Matt’s Designer Tricks
I’m in the midst of a decorating project and I thought I’d share a few designer tricks that I’m relying on as I go through the process (and that I know will help you when you embark on your next project).
The room on which I am currently focused is a family room/breakfast room/kitchen combo -- the ultimate great, great room. The great room of today tends to be quite large and this makes decorating them a bit tricky because all of the pieces in the space are visible. Large open spaces have to be considered in the whole, whereas walls that separate spaces minimize the need to ensure adjacent rooms work together. Though we don’t want matchy-matchy (we REALLY don’t want that -- ANYTHING but matchy-matchy), we do need everything to coordinate. We also want a variety of textures and finishes to keep the space interesting, and we need the right amount of furniture for the space. Scale of the furniture is also an important consideration. Whoa! That’s a lot to track!
No need to go all Mary Tyler Moore as you frantically wave your arms in the air, panic attack mounting. I promise! Here are a few tricks to get you started…
Trick #1: Divide a large room into separate spaces.
Even an experienced designer needs to tackle a room of this size by breaking it into manageable parts; it can be overwhelming otherwise to make the entire space special and different. This is particularly true when the large space includes traditionally separate areas with specific purposes (e.g., kitchen, family room, dining room).
I not only separate the spaces for planning purposes, but I also literally do so. To do this, I use furniture arrangement and rugs to define distinct setions of the space. This helps to create cozy, workable spaces within the larger area.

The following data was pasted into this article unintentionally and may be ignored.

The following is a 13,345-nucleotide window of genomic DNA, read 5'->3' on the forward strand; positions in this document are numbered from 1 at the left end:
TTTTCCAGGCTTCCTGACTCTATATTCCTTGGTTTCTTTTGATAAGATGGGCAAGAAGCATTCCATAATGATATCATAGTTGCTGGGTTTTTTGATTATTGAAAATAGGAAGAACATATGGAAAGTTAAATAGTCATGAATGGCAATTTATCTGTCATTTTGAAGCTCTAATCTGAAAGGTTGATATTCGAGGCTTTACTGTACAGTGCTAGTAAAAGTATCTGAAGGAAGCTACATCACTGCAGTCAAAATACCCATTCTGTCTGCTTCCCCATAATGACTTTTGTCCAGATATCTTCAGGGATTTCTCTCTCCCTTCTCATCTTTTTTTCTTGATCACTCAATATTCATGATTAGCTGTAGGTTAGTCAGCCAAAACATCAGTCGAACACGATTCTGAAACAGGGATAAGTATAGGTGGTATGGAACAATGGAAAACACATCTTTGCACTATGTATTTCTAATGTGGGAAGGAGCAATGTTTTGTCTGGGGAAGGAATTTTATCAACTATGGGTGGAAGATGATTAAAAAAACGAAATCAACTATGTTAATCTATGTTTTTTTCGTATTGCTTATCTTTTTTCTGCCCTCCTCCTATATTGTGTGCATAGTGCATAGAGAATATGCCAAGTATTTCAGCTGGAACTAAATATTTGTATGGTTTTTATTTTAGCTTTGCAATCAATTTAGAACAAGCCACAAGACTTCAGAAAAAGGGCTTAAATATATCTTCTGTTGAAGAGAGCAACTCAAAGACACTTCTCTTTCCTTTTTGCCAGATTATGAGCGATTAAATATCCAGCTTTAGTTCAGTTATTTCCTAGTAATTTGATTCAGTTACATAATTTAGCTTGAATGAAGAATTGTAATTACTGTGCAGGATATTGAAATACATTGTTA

Trick #2: Layer rugs.
Layering rugs is a fabulous trick of the trade, and an easy way to add texture and luxury to a space. Typically, I opt for sea grass or jute as a base rug. On top, I love to layer a wool (budget permitting) or other natural fiber rug – usually with color and pattern. These are softer on the tootsies (I had to let Mary Tyler Moore make a cameo) than the sea grass or jute rugs.
An aside -- one of the great design mistakes people make is to buy a rug that’s too small for their space. Appropriately large rugs though can be extremely expensive, especially if they must be made to order. Separating a large space into smaller spaces allows you to have multiple smaller rugs specific to each small space, a much less expensive route. I tie the whole space together (a living room with two seating areas, for example) with the base rug. When selecting rugs, I opt for a less spendy base rug and a higher-end top rug.
Trick #3: Add more seating than you think you need.
You may think you don’t like a sectional, but trust me, you would if you tried it. I raise this because sectionals are a great way to add a lot of seating and I like to have enough seating to accommodate as many people as a space can reasonably handle.
The corollary to this trick is that you have more friends than you think you do and they’ll all want to visit you in your updated space. Key takeaways with seating: go big, go with quantity and go with comfort.
And, maybe I'll join you.
Design With Confidence,
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